Young woman manipulating ideas in the air.Think of some great ideas from the recent past, whether it's Uber, Airbnb, Spotify or Instagram --they all were disruptive ideas that were within reach because of mobile, social and the cloud.

We are in an age where if you can think it, you can build it. Call it development at the speed of thought. Even a decade ago, many great ideas very likely stayed inside the heads of their their thinkers because it was one thing to have the idea, it was another altogether to have the resources to implement it.

Consider that today you can become an Android developer for just $25, which gives you access to all of the development tools and Google Play for distribution. You can become an iOS developer for just $99 a year, which gives you access to the software development kit, debugging and testing tools and the App Store for distribution. Both require a trivial monetary investment, beyond investing the time to learn how these tools work. 

These tools provide a way to test ideas very quickly for very little financial risk. If an idea fails to materialize, you can move on and try the next thing, and if it works, cloud infrastructure gives you the ability to scale quickly without a high-cost data center investment.

Twenty years ago when I was working as a technical writer, I remember sitting in a conference room with a project manager who knew Visual Basic cold. He sketched out a software interface in a few minutes and I recall sitting there dumbfounded at how quickly he was able to create a dummy interface.

Today's tools make that trick look rather primitive and they give entrepreneurs a greater edge than at any time in history. You can think it and begin to build a  business in minutes. Simply pull out your smartphone, tablet or laptop; grab some online infrastructure, and you're ready to start.

All you need for all intents and purposes is a device and a credit card. Of course, you also need to know someone with development skills or you need to learn them fast, but none of these issues are out of reach.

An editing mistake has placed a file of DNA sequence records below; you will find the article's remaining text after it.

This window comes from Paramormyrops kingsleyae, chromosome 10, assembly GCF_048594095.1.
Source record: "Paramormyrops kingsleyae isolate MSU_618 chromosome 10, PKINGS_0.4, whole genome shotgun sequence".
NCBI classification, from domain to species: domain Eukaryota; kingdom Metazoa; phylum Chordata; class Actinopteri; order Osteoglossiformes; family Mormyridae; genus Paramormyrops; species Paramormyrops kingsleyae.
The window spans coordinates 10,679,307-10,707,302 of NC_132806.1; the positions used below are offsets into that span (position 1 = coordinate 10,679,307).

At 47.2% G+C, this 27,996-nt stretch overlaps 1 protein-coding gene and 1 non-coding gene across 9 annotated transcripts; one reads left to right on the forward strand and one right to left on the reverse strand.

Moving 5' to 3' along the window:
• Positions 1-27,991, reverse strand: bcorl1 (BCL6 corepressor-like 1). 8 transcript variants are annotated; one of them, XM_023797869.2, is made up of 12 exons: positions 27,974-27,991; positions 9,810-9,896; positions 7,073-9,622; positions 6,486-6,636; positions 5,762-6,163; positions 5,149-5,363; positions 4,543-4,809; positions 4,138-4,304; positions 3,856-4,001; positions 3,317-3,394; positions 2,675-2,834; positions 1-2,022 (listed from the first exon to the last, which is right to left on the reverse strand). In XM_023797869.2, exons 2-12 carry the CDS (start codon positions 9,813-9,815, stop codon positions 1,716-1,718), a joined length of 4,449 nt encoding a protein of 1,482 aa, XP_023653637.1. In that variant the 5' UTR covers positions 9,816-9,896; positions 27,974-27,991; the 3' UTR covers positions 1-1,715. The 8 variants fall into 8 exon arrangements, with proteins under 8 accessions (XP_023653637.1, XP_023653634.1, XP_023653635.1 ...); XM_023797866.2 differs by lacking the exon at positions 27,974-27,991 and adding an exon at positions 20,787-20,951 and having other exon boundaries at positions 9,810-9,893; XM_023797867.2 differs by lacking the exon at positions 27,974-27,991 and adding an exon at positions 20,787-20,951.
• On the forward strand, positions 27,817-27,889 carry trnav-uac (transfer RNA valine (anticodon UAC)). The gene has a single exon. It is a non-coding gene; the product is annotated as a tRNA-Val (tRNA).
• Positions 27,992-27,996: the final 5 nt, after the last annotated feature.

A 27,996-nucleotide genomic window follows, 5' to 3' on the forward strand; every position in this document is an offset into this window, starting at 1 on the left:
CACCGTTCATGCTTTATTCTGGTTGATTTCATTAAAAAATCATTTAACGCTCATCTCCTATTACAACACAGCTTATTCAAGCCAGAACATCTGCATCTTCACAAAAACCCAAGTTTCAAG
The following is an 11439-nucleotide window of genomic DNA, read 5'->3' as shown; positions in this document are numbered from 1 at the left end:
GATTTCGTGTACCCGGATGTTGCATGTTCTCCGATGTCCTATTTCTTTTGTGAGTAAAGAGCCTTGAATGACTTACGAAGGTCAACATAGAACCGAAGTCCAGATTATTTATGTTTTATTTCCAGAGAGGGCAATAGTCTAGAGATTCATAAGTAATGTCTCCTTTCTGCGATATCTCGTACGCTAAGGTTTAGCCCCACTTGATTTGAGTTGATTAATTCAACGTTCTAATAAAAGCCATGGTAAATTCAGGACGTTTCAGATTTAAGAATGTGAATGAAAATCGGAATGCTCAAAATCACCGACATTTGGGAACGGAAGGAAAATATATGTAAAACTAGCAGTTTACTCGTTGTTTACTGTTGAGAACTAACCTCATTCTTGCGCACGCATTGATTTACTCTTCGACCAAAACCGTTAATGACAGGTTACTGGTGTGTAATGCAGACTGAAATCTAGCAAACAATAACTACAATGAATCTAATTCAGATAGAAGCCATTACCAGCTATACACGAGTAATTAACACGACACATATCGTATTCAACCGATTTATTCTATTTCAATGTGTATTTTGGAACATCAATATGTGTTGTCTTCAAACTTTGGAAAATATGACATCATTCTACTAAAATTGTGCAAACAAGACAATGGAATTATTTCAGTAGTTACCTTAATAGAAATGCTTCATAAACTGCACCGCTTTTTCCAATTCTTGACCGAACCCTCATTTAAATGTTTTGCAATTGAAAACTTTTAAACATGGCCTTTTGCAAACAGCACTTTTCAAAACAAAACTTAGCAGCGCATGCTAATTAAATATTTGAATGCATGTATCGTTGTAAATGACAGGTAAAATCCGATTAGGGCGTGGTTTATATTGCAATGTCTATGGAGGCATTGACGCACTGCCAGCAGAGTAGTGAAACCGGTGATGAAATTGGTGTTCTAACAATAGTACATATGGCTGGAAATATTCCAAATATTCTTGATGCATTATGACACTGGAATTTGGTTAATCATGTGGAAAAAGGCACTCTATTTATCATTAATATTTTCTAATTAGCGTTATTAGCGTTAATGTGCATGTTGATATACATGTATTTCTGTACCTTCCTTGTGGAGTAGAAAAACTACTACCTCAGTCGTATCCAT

And if you do need other expertise, that's a simple matter as well because today's online tools make it easier than ever before to build small teams with a variety of required expertise quickly.

In earlier times, you had to sell your idea to someone with a lot of money before you could even think of testing it out and trying it. The cost of ramping up was very likely so expensive and finding investors so time-consuming and difficult, most people's projects very likely never got off the ground. The obstacles to succeeding were just too daunting and too dependent on factors outside of your control.

Today, that's all changed and you can think of an idea and put it in action within minutes and that's fairly remarkable if you think about it.

Photo Credit: (c) Can Stock Photo

5 Links for Developers and IT Pros 6-28-13

  
  
  

five 6 28 13

By Ron Miller
Ness Blogger
 

It's Friday and that means it's time for our weekly feature where we search the Web looking for 5 interesting, funny and poignant links for developers and IT Pros.

If you missed our most recent post, Survey Finds Mobile Users Remain Impatient Bunch, please check it out. A new report finds that if you don't pay attention to your mobile website, you will lose your mobile audience very quickly, and in some instances you won't get a second chance.

And without further delay, here we go with this week's links: 

Larry Ellison admits it: Quick, cheap, and cloud are the future | CITEworld

Well, after a series of bad quarters, it appears Ellison has drunk the cloud Kool-aid as he partners with Salesforce.com to deliver SFDC services directly from Oracle products. I'm not sure how well this partnership is going to work, but it's certainly proof that politics and business make for strange bedfellows. 

When the ecosystem is broken, you gotta blame the platform | ZDNet

This writer is sick of having to figure out work-arounds for the myriad of problems we face on our various devices. As he points out, Windows is particularly guilty of this problem, but Microsoft is by no means alone and it's time to to fix it, rather than leaving it in the hands of customers to deal with the problem. 

How to Compete When IT Is Abundant | Harvard Business Review

Box CEO Aaron Levie writes of the new role of IT in an age of abundance on Harvard Business Review. In a brilliant analysis he explains why IT is more important than ever and why IT pros are going to be in more demand than ever.

7 Signs Your Project is Headed for Failure | The Fast Track

Uh oh. Is your project heading for failure? There are myriad of reasons this could happen from too many cooks to no head chef, but whatever the reason if you recognize any of these signs in your projects, you made want to change directions before the project crashes and burns.

As Data Breach Costs Rise, Enterprises Must Focus on Response | CIO Engage 

A new report finds the cost of data breaches are going up and two-thirds of the breaches are caused by human error in the business (such as a lost device), rather than by a malicious attempt to attack your network. With this is in mind, securing data wherever it lives is becoming paramount.

Photo by Ron Miller Used under Creative Commons Share Alike/Attribution License.